Quechuan love poem


Lirp'uypin uyachaykiqa

Lluy yalliparih harawiy.

Chaypas ch'usahyarunmanmi.

Waylluyniymanyá phawamuy

Translated into Quechuan by Demetrio Túpac Yupanqui
Lirp'uypin uyachaykiqa Lluy yalliparih harawiy. Chaypas ch'usahyarunmanmi. Waylluyniymanyá phawamuyTurn
Original version
Poem the mirror

Inca woman

Love poem into quechuan (Quechua, Kichua), poetic mirror of the Inca Indians of the Andes highlands. Quechuan poem, in an official language in Peru with 8 million speakers.

During the pre-Hispanic period, Indian societies developed special livelihoods, and established contacts and cultural exchange between them. After the arrival of the Spaniards, around 1500, European culture emerged, even if some indigenous groups have succeedeed to adapt and survive to the present day, maintaining their traditional practices.

During the three centuries of the colonial period, African slaves, imported as labor, brought a new diversity to the cultural mosaic. In the 19 th and 20 th centuries, the arrival of migrants from many parts of the world, also contributed to the enrichment of this diversity.

Today, there are only find for the Incas and the greatness of their civilization, a melting pot and a distant memory, even if we still find some of their direct descendants, and the traces of their myths legends.

Here's one of its legend, it's about tobacco. "Before, tobacco was a human being, he loved stories, and when he heard talking in a house, he stuck to the wall, and listened. That is why the mother made sure that he always grown up around the houses, near the wall, where he could listen, and the mother also ordered that the tobacco will be consumed with coca, so he could listen to all the tales."

The Spaniards, under the church pressure, in addition to the plundering of gold, and invaluable art objects, have purely and simply destroyed a large part of the Inca treasure, by melting them, to recover the precious metal, and to distract the Indians, from what the church considered, as idol worships, or magical and evil beliefs.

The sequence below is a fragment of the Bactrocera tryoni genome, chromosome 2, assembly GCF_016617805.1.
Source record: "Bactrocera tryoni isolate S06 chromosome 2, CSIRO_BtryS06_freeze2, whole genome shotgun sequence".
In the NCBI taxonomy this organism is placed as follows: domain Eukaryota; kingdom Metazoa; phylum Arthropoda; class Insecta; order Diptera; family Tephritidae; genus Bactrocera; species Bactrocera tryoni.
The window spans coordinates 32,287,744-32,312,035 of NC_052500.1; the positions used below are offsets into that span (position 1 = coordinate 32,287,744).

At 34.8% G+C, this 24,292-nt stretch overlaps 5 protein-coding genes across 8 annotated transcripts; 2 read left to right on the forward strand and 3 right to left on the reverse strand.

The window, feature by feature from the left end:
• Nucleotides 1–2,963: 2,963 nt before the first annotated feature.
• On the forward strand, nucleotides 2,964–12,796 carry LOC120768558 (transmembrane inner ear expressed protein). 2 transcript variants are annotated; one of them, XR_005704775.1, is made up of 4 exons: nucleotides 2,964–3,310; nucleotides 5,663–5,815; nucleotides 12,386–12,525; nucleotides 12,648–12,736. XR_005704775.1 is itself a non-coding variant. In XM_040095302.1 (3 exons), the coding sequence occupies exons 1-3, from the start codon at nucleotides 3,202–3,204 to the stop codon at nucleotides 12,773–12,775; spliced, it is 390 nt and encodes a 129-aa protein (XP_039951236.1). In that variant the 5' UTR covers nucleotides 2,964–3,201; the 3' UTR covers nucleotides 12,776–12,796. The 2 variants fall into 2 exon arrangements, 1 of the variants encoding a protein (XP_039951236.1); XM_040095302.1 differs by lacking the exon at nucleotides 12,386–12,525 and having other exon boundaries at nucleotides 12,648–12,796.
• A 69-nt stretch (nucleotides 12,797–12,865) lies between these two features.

Quechua language

Quechua was one of the two languages of the Incas, the other being Aymara. Today it is spoken in countries other than Peru, Colombia, Ecuador, Bolivia, Argentina and Chile.

Sometimes spelled Kechua, its the most widely spoken indian language of south America. Most speakers are in Peru (4 million), Bolivia (2 million), and Ecuador (750,000). It's a member of the Andean family of languages.

Quechua was the language of the great Inca empire. Until the middle of the 15th century, Quechua occupied only a restricted area (probably the highlands of actual Ecuador), the expansion of the Inca empire spread it from southern Colombia to the center of Chile and from the Pacific coast to the Amazon basin. The Spanish conquest in the 16th century will keep and develop the importance of Quechua. It use will be continued throughout the Inca area, and will extend to other areas, not part of the original empire, because the missionaries had made it, the language of evangelization. In succeeding centuries many Indian languages of the area have died out, the natives adopting quechua or Spanish.

Actually, there are more speakers of Quechua, than at the time of conquistadors. This number is still increasing and many speakers only speak it.

Despite all their great technology and culture, the Incas never developed an alphabet. The only way they had to record things were by an arrangement of cords of various colors which were knotted in different ways. All literature prior to the Spanish conquest was handed down by oral tradition. If the Spanish introduced the roman alphabet, today the spelling has still not be standardized. Quechua grammar, however, has been found to be extremely regular and consistent.

Llama, guano, puma, coca, condor, quinine are words of quechua origin.

Ollantay, a drama of life at the Inca court composed by an unknown author about 1470, is perhaps the best known work of Quechua literature.

The pre-Columbian civilizations have marked the history of Peru and the names of Cuzco and Machu Picchu, remind the treasures of the Inca Empire. Quechua is a vestige and the richness of a people with ancient traditions.

With the Andes Cordillera, Peru enjoys a diversity of landscapes and climates out of the ordinary. Lake Titicaca is of course another of the riches of this country.

Language of the Incas
Aymara poem
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